Best Practices for BigPicture.io - Development

Setting up event tracking with BigPicture.io is super easy, but there are still a few things that you can do to help to ensure success.

This is a follow-up of our original best practices post, but focused on development and working with your engineering team.

Use IDs for important site actions

Our point-and-click system works via CSS paths, which is a common way to uniquely identify an element within the HTML.

Here's an example of a form and the resulting CSS path for tracking the submit button.

The HTML:

<form class="my-form">  
  <div class="signup-btn"> 
    <button class="btn">Sign-up</button>
  </div>
</form>  

The CSS path:

form.my-form div.signup-btn button.btn

Now let's say you added a cancel button.

<form class="my-form">  
  <div class="signup-btn"> 
    <button class="btn">Sign-up</button>
    <button class="btn">CANCEL</button>
  </div>
</form>  

Tracking the sign-up button becomes a little harder as the CSS path now matches the cancel button as well. So the way our system handles this is to be more specific when you select the element.

The CSS path:

form.my-form div.signup-btn button.btn:nth-child(1)

This now works as our path is saying we want to track only the first button. But now what happens if we move the buttons?

<form class="my-form">  
  <div class="signup-btn">
    <button class="btn">CANCEL</button>
    <button class="btn">Sign-up</button>
  </div>
</form>  

The first button is now the cancel button, which will break our event tracking of the sign-up button.

So the best way to prevent this from happening is to give unique names / IDs for your elements. Obviously this is not feasible if you have a huge site with a ton of buttons. So we recommend doing this for at least your most important site actions, or at least better defining sections of the page.

HTML with unique names:

<form class="my-form">  
  <div class="signup-btn"> 
    <button id="signup" class="btn">Sign-up</button>
    <button id="cancel" class="btn">CANCEL</button>
  </div>
</form>  

And the resulting CSS path: button#signup

Now we can move the button anywhere on the page and everything will be fine.

Avoid using IDs like classes

IDs are designed to be unique to the page. Thus our system is optimized to specifically use IDs if they are available.

<button id="sign-up-btn">Sign Me Up!</button>  

It becomes a bit complicated though if you use the same ID elsewhere. Our system can't tell which button you want to track.

<button id="sign-up-btn">Sign Me Up!</button>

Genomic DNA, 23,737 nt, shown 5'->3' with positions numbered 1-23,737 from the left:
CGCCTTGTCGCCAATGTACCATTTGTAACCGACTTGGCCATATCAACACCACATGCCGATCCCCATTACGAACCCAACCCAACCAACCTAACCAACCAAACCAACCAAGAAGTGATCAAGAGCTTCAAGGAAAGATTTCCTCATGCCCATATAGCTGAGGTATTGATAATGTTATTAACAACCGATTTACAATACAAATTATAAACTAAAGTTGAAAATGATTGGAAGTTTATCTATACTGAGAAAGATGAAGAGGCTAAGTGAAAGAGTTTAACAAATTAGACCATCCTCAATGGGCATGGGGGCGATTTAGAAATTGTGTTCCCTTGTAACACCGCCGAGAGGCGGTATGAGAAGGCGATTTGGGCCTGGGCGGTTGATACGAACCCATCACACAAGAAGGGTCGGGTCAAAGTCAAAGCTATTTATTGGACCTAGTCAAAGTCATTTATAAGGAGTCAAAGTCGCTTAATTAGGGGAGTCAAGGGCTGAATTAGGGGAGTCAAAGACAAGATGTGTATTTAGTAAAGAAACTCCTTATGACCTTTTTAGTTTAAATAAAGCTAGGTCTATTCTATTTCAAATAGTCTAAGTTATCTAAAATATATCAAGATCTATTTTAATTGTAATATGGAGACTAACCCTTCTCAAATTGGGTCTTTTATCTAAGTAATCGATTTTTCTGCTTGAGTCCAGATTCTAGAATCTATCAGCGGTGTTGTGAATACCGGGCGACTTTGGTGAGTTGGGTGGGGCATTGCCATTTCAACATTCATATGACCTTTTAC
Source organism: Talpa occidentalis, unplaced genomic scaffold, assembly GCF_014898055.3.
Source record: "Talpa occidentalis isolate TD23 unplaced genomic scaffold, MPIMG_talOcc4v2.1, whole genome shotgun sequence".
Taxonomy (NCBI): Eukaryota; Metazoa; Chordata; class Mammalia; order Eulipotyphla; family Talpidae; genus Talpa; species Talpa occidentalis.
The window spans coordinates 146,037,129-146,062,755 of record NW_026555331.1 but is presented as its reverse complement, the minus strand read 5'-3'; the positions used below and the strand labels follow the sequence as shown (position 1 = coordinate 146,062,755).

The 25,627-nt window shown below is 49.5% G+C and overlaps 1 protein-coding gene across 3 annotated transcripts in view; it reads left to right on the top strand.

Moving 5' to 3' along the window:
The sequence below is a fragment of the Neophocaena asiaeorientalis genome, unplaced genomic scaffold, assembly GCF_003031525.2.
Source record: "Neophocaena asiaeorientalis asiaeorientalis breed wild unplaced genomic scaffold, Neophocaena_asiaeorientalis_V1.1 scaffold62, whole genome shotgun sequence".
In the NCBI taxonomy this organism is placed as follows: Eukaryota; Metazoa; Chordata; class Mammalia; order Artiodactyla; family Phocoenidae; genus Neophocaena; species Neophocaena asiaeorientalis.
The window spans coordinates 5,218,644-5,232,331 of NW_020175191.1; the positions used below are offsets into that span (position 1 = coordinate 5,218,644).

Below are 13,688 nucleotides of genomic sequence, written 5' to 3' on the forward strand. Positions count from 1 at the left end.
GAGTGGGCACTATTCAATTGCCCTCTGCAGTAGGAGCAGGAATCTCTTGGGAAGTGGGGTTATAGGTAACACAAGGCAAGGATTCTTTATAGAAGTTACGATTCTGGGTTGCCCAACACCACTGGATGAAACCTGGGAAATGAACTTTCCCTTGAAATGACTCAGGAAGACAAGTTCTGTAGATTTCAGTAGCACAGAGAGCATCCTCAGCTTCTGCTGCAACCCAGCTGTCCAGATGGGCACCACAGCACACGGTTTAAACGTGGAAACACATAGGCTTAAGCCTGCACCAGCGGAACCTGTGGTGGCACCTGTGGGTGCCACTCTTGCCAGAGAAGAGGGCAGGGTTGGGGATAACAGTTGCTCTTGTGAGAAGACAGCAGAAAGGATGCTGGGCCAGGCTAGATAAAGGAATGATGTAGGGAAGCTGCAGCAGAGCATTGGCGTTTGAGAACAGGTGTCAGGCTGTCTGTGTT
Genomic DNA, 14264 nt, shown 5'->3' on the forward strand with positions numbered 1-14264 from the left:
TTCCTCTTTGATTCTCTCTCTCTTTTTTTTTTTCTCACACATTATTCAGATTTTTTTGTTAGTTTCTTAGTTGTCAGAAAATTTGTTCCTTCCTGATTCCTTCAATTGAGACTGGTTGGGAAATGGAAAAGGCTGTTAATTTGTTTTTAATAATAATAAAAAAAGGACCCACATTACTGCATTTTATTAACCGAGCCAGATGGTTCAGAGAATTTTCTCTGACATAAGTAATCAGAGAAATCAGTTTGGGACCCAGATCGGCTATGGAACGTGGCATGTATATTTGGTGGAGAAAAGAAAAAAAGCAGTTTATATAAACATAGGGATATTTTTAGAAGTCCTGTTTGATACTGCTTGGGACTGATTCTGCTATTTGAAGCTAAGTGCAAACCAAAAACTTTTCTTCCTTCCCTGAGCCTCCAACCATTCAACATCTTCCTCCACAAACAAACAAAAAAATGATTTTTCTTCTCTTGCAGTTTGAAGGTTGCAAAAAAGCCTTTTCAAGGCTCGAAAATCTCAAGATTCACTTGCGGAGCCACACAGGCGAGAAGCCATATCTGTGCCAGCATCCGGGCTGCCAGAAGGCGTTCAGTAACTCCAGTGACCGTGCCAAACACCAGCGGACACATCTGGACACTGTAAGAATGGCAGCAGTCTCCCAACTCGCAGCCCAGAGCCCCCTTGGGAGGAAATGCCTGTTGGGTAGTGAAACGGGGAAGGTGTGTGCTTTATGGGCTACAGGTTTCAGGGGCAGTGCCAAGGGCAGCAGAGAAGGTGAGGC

<button id="sign-up-btn">Another Button</button>  

Use classes instead for shared styling and make sure each ID is unique.

<button id="sign-up1" class="btn">Sign Me Up!</button>

<button id="sign-up2" class="btn">Another Button</button>  

Avoid mixing Javascript with HTML

Our system is optimized to handle a number of common use cases. The most common being links.

<a href="https://bigpicture.io>BigPicture.io</a>  

When you are tracking a link, BigPicture.io will automatically detect that it's a link due to the "href". Then when a visitor clicks on it, our system will pause page navigation until the event data is successfully sent to the server.

It becomes near to impossible though to handle a case like the following:

<button class="button" onclick="location.href='http://bigpicture.io'">  
  Click me
</button>  

When a visitor clicks on that button, the page will immediately navigate away and it's likely that the event data will be lost.

Avoid over complicating your HTML

Often times developers create deeply nested HTML structures, which are often not needed. Take this case for example:

<a href="https://bigpicture.io">  
  <span class="text">Sign Up!</span>
  <span class="subtext">Free trial.</span>
  <span class="hover"></span>
  <span class="active"></span>
</a>  

The developer added two extra <span> elements, presumably to handle hover and active styling. This has the potential to mess up our point-and-click system and just over complicates things.

This can be simplified in this case by handling events via CSS or JavaScript.

<a href="https://bigpicture.io" class="link">  
  <span class="text">Sign Up!</span>
  <span class="subtext">Free trial.</span>
</a>

<style>  
  .link:hover {
    color: red
  }
</style  

Michael Frye

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